The physical features of mountain regions also shape socioeconomic processes that affect mountain people's vulnerability to the impacts of climate hazards (Jodha 2005). Their relative remoteness increases the cost of access to physical goods and information, socioeconomic marginality may limit their access to income generation opportunities, and limited control of resources may increase resource scarcity. Mountain peoples' vulnerability to climate hazards is a product not only of biophysical processes but also of economic, cultural, and social relations (Neumayer and Plümper 2007). Therefore, in addition to improved understanding of biophysical processes associated with climate hazards, it is vital to evaluate related social processes (Adger et al 2005).
Gender, climate change, and climate hazards
The importance of gender's impact on vulnerability to climate hazards and on adaptive capacity is increasingly recognized (Paolisso et al 2002; Nelson and Stathers 2009; Olsson et al 2014). Social structures and norms and unequal gender power relations lead to gender-differentiated vulnerability: for example, where women have limited access to resources and a limited role in decision-making, their responses to climate stresses are constrained (Jin et al 2015). Previous studies have found that women are therefore often more vulnerable to the negative effects of climate change than men (Neumayer and Plümper 2007; Olsson et al 2014).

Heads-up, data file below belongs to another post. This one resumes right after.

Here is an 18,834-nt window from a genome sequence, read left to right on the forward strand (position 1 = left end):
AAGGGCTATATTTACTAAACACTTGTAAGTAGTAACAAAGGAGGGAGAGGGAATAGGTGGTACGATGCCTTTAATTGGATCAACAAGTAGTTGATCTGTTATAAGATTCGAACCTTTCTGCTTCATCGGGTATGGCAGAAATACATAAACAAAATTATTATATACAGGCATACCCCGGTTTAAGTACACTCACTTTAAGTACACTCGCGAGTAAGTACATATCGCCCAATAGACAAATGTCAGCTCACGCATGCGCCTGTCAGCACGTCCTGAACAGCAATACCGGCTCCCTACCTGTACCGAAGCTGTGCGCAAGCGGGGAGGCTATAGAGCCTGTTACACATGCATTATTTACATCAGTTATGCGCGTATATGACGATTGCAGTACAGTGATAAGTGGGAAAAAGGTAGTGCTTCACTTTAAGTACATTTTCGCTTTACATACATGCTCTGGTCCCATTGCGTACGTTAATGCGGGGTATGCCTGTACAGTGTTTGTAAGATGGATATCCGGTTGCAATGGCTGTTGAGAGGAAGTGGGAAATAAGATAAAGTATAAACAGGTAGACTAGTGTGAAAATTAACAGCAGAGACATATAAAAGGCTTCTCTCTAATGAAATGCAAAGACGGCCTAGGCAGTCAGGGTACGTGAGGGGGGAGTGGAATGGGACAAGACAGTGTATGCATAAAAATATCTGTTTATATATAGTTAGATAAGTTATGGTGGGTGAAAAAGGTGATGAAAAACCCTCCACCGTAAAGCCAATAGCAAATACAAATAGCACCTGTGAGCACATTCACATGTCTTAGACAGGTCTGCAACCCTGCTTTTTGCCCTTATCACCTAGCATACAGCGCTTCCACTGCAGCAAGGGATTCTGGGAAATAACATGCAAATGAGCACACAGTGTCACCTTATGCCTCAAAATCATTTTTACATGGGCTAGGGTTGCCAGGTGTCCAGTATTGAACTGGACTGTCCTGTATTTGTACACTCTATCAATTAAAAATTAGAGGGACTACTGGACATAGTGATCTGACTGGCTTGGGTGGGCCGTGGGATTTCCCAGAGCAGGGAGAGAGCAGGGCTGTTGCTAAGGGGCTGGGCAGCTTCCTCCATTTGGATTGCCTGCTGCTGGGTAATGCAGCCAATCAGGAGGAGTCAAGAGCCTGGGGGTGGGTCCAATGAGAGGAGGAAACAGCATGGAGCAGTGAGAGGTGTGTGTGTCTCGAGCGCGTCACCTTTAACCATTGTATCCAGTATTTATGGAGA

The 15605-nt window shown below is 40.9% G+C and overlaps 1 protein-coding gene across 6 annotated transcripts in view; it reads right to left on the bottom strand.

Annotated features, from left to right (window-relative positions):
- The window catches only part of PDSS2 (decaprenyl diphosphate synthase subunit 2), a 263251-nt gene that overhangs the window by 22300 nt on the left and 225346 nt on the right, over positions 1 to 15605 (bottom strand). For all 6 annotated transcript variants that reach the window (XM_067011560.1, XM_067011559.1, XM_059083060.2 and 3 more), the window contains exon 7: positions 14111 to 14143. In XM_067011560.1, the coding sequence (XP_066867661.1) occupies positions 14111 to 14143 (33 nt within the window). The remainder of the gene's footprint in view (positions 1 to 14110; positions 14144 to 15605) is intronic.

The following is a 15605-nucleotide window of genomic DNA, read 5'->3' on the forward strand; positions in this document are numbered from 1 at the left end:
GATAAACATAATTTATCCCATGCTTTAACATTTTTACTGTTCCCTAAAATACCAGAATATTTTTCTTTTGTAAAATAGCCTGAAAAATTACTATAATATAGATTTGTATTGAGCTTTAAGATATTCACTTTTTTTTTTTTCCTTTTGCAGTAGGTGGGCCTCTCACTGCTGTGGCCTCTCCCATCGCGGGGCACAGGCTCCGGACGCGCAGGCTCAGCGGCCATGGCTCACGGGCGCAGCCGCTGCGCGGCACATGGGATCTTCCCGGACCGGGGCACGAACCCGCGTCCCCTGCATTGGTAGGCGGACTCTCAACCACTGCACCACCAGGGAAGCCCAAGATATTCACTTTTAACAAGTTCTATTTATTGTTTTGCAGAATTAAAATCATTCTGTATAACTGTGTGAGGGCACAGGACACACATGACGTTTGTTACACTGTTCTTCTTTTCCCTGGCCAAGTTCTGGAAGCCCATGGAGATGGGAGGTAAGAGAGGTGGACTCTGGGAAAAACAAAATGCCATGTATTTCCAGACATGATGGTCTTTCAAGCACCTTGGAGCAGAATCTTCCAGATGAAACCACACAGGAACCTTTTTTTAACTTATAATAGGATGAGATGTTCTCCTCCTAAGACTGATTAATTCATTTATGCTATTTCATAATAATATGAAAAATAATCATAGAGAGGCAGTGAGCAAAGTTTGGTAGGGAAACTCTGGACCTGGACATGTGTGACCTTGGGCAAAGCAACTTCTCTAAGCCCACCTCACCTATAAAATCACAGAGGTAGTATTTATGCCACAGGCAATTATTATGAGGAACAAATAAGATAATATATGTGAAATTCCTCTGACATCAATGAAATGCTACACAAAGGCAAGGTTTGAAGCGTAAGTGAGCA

Women's greater vulnerability and more limited response options give them different perspectives on adaptation. The decisions women make to cope with climate changes, the risks they take, and the climate-related information they seek differ from those of men (Nursey-Bray 2015). This is related in part to gendered differences in access to support networks, information, and participation in decision-making, which are constrained by the often unequal power dynamics between men and women (Carr 2008).
In particular contexts, gender may also interact with other markers of identity and dimensions of inequality, such as age, ethnicity, or social class, so women's experiences of climate stresses are not homogeneous (Carr and Thompson 2014; Olsson et al 2014; Bhattarai et al 2015). For example, poor women are especially vulnerable to climate impacts, because of their dependence on natural resources for their livelihoods and because they often face difficulties in accessing shelter and health care.
Because women in mountain areas also face different climate-hazard-related challenges and response options, better understanding of mountain women's responses to climate variability and climate change and the effects of gender on responses to climate hazards is important for developing gender-sensitive adaptation strategies in mountain areas. Although gender awareness plays a role in participatory approaches to disaster mitigation and preparedness (Sohrabizadeh et al. 2014), gender is not widely used as an analytical approach to conduct disaster research. Without an in-depth study using gender as a central analytical element, differentiated responses to hazards (Stehlik et al 2000) and gender-differentiated roles in household and natural resource management will not be discernable (Dankelman and Jansen 2010).